ELDERLY drivers are more at risk of developing a certain type of nerve damage which could leave drivers unable to control their cars.
Speaking on one of Hampshire Police’s Older Drivers Forum webinars, Professor Dilwyn Marple-Horvat said older road users were more at risk. He claimed at least nine percent of the adult population or 3.8million people could develop diabetes in their lifetime.
He warned at least half of these, mainly those with Type 2 diabetes, could go on to suffer from Diabetic Peripheral Neuropathy (DPN), a type of nerve damage.
He said at least two million current drivers are likely to be affected by the condition which can have major road risks.
Mr Marple-Horvat added that Type 2 diabetes “tends to develop later in life”.
Of the two million drivers who could be affected, “more of them will be older drivers and less of them will be younger”.
Mr Marple-Horvat those who get DPN would be “impaired” behind the wheel and could “suffer difficulties” on the road.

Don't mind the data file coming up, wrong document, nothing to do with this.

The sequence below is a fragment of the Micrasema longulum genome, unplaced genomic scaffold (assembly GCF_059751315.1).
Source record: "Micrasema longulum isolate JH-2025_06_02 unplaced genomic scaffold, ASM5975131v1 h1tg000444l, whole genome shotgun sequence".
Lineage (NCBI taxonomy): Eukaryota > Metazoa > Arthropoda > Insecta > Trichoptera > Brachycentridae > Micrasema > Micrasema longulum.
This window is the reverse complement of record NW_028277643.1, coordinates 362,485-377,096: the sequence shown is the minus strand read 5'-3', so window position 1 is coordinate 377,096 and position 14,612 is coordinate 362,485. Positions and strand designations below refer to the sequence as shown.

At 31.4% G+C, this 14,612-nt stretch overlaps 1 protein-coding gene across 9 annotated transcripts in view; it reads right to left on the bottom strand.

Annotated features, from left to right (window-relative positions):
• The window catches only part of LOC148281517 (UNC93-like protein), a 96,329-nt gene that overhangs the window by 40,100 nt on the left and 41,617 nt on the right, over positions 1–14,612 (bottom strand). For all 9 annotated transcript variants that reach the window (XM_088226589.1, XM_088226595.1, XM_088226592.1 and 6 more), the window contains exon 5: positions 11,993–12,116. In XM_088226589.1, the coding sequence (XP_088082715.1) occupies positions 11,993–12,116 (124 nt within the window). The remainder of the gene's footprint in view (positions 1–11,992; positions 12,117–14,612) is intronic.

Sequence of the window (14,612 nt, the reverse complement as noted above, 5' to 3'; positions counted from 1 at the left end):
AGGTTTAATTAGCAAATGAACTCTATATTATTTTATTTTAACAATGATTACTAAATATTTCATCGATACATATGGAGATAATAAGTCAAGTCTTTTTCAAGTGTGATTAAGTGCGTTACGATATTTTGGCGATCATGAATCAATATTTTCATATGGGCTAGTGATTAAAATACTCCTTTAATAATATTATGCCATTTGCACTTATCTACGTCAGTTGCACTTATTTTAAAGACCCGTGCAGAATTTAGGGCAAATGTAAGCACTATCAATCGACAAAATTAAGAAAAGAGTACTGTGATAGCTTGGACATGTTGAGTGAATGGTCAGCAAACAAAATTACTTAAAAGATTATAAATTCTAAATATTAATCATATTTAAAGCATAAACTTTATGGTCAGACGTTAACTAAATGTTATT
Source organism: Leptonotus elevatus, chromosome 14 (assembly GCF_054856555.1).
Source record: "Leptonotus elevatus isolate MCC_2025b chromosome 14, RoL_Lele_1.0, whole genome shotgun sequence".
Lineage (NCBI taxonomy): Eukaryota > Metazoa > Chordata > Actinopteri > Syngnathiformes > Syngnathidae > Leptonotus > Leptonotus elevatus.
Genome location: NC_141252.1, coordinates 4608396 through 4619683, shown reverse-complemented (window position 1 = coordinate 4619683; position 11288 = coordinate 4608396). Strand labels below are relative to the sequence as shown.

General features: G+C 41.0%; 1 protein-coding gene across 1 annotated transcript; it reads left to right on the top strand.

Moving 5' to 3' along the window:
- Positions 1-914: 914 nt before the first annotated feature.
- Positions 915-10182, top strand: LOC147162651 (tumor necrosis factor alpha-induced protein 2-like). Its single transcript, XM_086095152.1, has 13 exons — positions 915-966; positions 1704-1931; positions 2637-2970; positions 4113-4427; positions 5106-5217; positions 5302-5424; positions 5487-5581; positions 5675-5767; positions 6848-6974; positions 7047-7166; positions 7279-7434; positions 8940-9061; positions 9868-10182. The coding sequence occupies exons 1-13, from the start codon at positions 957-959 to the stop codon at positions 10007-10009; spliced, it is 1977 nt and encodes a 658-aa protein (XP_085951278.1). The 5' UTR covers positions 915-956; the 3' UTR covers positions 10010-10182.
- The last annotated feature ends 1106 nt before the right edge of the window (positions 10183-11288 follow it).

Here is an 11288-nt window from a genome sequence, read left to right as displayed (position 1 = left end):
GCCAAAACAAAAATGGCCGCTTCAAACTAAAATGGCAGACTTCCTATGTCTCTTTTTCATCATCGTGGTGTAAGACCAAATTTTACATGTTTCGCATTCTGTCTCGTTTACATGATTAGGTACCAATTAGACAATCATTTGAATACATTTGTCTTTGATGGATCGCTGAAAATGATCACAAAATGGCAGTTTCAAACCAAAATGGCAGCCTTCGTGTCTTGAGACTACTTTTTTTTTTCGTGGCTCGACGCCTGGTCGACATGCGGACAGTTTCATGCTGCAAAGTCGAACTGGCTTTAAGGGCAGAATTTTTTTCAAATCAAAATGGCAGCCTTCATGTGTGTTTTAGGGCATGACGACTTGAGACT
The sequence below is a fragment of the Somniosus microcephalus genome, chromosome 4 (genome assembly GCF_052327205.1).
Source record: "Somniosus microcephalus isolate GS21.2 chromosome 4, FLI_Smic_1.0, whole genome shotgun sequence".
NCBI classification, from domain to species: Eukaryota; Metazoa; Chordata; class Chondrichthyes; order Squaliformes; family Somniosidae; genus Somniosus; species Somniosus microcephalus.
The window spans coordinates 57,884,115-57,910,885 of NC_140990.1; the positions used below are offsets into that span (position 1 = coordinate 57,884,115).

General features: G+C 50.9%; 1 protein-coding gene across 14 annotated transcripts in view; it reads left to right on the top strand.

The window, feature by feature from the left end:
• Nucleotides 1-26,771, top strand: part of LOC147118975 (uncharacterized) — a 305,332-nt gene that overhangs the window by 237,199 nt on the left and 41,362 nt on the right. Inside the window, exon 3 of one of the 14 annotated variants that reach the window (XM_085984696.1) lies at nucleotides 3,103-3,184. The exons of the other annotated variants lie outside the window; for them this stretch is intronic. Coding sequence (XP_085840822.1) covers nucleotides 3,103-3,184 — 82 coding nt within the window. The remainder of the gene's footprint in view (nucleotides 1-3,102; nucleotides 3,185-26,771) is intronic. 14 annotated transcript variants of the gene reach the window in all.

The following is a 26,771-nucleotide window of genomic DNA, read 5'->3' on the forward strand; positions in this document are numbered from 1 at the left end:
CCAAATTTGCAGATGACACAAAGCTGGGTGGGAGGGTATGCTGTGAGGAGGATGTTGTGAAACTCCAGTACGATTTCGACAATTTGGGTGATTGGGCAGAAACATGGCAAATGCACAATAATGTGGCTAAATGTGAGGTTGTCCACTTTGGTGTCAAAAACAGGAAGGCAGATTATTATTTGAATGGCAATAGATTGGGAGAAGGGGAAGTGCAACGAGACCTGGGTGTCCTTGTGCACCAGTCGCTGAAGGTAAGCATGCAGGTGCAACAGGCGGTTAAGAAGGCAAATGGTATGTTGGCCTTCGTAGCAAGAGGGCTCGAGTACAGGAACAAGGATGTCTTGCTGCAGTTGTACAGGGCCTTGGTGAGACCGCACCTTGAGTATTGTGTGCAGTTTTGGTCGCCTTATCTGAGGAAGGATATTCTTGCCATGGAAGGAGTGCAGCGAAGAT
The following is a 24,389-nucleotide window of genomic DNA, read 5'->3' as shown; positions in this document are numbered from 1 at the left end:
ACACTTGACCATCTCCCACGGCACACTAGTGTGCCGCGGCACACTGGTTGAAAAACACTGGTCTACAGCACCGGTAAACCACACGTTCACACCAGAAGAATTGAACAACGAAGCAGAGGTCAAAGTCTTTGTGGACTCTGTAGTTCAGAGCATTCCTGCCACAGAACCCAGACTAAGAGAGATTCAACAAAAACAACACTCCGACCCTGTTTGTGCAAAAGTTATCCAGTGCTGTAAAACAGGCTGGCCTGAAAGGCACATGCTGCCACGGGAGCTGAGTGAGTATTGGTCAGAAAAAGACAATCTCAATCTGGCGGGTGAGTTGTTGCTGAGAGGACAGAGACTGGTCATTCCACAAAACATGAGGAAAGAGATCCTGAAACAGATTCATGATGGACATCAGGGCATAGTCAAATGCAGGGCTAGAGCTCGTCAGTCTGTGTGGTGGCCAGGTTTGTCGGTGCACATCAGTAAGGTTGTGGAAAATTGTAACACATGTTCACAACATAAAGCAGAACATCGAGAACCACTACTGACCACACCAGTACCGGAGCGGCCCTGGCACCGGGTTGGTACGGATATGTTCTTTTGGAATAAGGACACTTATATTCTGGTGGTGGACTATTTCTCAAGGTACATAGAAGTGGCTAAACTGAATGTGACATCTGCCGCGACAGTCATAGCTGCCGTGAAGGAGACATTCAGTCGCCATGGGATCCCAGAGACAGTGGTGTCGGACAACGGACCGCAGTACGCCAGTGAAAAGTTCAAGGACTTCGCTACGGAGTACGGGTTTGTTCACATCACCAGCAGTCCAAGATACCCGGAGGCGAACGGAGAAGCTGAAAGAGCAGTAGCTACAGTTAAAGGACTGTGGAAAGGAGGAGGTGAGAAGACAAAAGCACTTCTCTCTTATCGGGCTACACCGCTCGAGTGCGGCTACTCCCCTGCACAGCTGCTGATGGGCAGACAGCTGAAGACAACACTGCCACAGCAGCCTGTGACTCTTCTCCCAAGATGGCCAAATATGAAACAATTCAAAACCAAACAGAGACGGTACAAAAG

He warned the illness could leave drivers unable to tell “how hard they were pushing down” on a pedal and leave them unable to “adjust the position of their foot”.
He said: “What are the problems that will be identified for somebody who is driving with this nerve damage in their legs and their feet.
“The problems arise from what the nerves are there for. They normally do two things.
“They take messages from our feet and from your leg to the brain that tells it information in want to know to be able to do things successfully.
“The sense of touch, cutaneous sensation. If something touches your foot, would you be able to feel it?
“Could you feel the pedal when our foot was resting on the accelerator pedal and how hard you were pushing down on it?”
He added: “Proprioception. This is the ability to know where parts of your body are, including your foot… it’s another form of sensory information that begins to degrade due to nerve damage.
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“That’s fairly likely to affect your ability to adjust the position of your foot and in fact how far you push down on the pedal.
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